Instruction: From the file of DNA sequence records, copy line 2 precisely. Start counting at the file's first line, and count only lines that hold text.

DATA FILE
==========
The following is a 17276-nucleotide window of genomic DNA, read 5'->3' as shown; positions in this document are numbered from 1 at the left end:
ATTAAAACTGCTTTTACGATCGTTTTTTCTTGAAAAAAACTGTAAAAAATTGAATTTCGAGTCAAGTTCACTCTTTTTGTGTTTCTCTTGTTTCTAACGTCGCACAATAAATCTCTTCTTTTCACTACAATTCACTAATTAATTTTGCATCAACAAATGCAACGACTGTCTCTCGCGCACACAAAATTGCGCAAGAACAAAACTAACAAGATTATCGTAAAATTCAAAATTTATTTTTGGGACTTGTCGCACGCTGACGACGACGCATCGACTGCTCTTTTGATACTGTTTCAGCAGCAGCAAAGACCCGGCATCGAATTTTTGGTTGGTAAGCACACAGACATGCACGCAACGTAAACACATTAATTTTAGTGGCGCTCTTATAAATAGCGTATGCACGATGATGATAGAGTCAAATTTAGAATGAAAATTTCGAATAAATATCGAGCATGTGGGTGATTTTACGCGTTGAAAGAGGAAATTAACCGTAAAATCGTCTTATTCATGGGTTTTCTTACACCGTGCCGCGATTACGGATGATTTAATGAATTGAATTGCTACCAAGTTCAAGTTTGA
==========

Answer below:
ATTAAAACTGCTTTTACGATCGTTTTTTCTTGAAAAAAACTGTAAAAAATTGAATTTCGAGTCAAGTTCACTCTTTTTGTGTTTCTCTTGTTTCTAACGTCGCACAATAAATCTCTTCTTTTCACTACAATTCACTAATTAATTTTGCATCAACAAATGCAACGACTGTCTCTCGCGCACACAAAATTGCGCAAGAACAAAACTAACAAGATTATCGTAAAATTCAAAATTTATTTTTGGGACTTGTCGCACGCTGACGACGACGCATCGACTGCTCTTTTGATACTGTTTCAGCAGCAGCAAAGACCCGGCATCGAATTTTTGGTTGGTAAGCACACAGACATGCACGCAACGTAAACACATTAATTTTAGTGGCGCTCTTATAAATAGCGTATGCACGATGATGATAGAGTCAAATTTAGAATGAAAATTTCGAATAAATATCGAGCATGTGGGTGATTTTACGCGTTGAAAGAGGAAATTAACCGTAAAATCGTCTTATTCATGGGTTTTCTTACACCGTGCCGCGATTACGGATGATTTAATGAATTGAATTGCTACCAAGTTCAAGTTTGA